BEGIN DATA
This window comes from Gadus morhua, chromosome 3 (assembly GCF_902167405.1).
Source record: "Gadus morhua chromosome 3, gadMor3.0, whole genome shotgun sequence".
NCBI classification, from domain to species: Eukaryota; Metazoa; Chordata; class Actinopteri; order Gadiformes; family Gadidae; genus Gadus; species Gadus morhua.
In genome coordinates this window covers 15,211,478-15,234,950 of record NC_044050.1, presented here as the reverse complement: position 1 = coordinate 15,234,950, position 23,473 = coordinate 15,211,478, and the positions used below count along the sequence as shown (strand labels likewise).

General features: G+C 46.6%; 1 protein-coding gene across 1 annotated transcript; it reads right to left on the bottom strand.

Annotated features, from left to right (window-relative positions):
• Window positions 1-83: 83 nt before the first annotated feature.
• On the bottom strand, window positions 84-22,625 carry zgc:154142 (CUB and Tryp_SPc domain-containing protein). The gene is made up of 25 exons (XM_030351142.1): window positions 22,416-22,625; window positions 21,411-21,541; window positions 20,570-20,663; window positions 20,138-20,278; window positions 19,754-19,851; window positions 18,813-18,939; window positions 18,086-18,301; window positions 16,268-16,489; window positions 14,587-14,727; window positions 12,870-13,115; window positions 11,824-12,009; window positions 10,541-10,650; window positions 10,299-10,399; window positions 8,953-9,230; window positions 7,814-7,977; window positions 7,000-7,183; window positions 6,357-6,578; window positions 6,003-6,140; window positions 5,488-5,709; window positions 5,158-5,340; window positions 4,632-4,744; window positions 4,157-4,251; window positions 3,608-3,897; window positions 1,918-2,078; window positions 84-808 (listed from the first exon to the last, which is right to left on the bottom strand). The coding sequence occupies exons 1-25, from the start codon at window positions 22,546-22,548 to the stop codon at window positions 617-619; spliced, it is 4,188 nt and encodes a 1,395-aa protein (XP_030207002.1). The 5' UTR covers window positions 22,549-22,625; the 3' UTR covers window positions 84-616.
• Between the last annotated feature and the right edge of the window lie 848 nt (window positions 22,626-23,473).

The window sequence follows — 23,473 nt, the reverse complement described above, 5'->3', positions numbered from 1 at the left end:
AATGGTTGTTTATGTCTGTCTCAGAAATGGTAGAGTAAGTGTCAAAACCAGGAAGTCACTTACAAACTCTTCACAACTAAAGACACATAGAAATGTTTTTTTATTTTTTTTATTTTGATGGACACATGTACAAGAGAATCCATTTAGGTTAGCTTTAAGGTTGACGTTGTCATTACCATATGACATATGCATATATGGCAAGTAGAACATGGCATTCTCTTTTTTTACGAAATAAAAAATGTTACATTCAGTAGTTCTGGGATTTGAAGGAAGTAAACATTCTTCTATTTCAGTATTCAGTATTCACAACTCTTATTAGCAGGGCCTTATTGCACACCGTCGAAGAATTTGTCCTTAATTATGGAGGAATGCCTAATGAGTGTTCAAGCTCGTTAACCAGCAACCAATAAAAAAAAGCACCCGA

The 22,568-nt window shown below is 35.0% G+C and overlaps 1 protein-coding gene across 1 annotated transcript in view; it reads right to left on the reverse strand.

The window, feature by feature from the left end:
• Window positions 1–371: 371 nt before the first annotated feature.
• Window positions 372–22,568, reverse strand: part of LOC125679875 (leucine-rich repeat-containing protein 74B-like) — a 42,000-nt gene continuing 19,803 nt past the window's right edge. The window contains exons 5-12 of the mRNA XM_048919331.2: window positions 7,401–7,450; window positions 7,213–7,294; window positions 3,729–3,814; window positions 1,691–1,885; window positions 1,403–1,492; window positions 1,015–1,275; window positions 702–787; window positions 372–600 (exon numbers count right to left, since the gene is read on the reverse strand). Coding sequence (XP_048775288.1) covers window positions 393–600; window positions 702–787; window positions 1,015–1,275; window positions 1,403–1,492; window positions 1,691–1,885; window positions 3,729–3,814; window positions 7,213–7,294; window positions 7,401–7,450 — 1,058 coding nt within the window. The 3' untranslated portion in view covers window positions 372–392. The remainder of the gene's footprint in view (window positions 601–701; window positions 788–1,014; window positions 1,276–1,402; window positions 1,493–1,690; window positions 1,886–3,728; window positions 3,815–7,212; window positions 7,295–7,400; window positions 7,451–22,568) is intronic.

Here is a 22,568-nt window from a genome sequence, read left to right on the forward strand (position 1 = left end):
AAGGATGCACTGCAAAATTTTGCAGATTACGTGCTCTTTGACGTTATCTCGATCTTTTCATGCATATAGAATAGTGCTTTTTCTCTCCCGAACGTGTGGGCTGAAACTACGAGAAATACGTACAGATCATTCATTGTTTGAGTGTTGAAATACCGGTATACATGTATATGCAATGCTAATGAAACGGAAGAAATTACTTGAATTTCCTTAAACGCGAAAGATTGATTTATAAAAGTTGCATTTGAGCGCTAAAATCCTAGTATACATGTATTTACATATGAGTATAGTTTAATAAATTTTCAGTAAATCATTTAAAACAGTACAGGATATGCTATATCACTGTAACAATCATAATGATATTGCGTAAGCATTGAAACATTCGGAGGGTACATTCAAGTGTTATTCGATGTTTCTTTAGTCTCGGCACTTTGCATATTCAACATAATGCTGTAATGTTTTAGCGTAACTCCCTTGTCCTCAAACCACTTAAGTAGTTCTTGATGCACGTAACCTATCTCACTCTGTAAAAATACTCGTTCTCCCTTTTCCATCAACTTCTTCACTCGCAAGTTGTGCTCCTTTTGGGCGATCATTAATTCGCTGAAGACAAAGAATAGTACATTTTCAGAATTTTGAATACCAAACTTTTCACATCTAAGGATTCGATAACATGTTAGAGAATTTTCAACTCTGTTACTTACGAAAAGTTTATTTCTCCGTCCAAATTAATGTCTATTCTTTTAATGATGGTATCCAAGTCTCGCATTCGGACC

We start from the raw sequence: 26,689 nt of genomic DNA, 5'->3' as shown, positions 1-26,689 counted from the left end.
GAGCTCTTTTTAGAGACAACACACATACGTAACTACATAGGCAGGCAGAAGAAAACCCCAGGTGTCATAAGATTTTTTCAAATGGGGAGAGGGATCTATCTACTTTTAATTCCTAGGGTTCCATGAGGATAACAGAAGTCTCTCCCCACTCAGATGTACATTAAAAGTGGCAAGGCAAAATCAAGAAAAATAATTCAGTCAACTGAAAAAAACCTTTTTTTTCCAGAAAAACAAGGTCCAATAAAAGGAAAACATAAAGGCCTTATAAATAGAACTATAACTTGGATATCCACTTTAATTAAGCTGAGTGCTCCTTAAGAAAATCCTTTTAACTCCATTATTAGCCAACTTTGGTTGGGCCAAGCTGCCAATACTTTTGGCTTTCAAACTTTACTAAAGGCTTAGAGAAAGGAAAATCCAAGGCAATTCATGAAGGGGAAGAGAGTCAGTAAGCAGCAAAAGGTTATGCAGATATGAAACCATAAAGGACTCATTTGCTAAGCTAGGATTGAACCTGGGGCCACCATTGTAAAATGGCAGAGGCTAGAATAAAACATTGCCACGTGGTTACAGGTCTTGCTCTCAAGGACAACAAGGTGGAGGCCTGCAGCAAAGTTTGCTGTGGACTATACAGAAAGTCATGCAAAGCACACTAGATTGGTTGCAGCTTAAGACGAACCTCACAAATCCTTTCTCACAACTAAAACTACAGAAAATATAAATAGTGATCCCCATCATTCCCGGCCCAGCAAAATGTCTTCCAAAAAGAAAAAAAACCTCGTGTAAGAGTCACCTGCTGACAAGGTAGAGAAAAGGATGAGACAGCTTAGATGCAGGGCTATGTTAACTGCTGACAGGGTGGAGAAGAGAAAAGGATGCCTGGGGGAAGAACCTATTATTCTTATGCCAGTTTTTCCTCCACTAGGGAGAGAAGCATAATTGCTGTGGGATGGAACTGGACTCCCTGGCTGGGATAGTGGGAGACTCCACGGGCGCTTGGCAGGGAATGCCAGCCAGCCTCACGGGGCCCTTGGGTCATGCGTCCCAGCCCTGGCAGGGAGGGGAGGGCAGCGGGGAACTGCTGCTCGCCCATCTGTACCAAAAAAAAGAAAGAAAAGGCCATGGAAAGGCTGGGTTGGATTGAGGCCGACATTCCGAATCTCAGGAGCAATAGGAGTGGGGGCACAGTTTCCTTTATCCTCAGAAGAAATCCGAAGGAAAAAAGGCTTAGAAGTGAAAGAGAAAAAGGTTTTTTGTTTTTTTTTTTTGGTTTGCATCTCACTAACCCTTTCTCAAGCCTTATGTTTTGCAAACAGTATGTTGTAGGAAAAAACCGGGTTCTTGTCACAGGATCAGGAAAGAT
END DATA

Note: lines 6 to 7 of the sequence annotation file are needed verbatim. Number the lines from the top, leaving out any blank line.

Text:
Annotated features, from left to right (window-relative positions):
• Window positions 1-83: 83 nt before the first annotated feature.